Many architects have been fascinated by Yasuaki Onishi's work, because instead of building from the ground up, the Japanese artist focuses on constructing something from the ceiling down.
He uses translucent plastic sheets draped across large spaces, held afloat by strings of black glue, to create monumental structures that resemble clouds and mountains -- and starting Friday, his work will be on display at Rice University.
The Rice University Art Gallery commissioned Onishi to create an installation in conjunction with the Grand Opening of the Asia Society Texas Center's Houston headquarters.
This site-specific installation is the latest addition to Onishi's Reverse of Volume series. He first began this series on a smaller scale by draping the sheets over smaller objects such as chairs or suitcases, and then removing the objects underneath to leave their impressions, suspended by thousands of strings of glue.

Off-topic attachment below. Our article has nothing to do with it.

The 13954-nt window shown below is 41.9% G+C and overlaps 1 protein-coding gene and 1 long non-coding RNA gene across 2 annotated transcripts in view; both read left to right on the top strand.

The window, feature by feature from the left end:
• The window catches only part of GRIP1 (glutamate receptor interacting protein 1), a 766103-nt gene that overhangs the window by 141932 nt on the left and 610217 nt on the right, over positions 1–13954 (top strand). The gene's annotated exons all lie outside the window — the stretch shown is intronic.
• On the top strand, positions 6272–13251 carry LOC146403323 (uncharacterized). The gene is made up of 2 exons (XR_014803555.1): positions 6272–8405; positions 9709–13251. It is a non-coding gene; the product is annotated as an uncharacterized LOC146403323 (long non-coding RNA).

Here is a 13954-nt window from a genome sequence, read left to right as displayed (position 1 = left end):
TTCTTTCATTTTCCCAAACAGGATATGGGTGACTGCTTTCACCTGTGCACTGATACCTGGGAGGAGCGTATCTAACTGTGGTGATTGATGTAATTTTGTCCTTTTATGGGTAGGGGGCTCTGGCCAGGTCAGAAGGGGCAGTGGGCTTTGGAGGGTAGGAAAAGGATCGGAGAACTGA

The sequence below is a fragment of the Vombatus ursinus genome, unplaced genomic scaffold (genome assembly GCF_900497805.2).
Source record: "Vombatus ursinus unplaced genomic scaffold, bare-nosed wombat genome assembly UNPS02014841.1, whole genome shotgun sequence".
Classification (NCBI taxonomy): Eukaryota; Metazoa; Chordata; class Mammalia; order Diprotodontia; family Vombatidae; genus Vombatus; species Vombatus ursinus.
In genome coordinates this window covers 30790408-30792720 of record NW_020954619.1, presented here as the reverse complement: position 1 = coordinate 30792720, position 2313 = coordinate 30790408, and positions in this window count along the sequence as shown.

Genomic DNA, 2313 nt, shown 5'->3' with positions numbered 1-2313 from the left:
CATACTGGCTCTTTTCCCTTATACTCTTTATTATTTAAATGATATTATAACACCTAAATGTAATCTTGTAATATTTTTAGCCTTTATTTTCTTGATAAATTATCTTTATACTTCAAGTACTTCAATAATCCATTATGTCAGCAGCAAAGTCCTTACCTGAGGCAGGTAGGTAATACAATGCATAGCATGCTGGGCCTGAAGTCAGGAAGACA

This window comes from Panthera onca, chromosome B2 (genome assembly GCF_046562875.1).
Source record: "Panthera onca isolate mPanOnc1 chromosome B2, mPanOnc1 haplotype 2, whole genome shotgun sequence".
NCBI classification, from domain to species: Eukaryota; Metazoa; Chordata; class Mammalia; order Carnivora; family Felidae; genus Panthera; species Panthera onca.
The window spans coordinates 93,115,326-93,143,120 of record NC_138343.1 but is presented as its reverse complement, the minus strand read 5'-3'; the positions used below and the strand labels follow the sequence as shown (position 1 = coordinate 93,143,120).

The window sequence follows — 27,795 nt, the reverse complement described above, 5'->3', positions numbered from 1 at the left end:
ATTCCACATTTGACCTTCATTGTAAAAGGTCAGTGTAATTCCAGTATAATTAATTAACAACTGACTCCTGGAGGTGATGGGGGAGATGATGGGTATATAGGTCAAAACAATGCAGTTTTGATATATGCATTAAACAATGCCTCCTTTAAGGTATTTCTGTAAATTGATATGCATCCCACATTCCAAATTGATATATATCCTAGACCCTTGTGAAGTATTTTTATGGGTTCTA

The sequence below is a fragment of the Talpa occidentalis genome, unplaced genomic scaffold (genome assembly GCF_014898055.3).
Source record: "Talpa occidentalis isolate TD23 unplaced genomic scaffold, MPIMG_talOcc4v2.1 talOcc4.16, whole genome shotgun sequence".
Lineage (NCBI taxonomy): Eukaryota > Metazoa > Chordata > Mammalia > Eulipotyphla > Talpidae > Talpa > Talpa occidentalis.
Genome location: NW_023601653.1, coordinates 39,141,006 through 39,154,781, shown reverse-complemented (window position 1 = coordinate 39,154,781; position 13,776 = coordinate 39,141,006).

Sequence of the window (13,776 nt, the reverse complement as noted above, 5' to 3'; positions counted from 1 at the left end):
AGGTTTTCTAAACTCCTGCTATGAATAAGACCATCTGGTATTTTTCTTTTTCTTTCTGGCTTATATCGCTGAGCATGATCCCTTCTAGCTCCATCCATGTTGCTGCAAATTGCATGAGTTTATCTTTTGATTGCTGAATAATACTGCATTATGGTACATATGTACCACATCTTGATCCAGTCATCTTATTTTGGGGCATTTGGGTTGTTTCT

Rows of almost invisible fishing wire are stretched across the Rice Art Gallery space, and Onishi drips the black glue with a glue gun onto the plastic sheeting below. He views his work as the process of reversing sculptures and creating a negative void.
Onishi focuses his series on the usage of simple lighting and black and white. He has previously used fluorescent colored paint in conjunction with black lights in dark rooms, but has shifted his focus to something more simplistic and natural.
The new art installation will be on display April 13 through June 24 at the Rice University Art Gallery, 6100 Main. The gallery is open Tuesday through Saturday, 11 a.m. to 5 p.m., Thursday until 7 p.m. and Sunday, noon to 5 p.m.. The gallery is closed Mondays and university holidays. Summer hours from May 7 to June 24 will be Monday through Friday, 11a.m. - 5 p.m. Admission is free.
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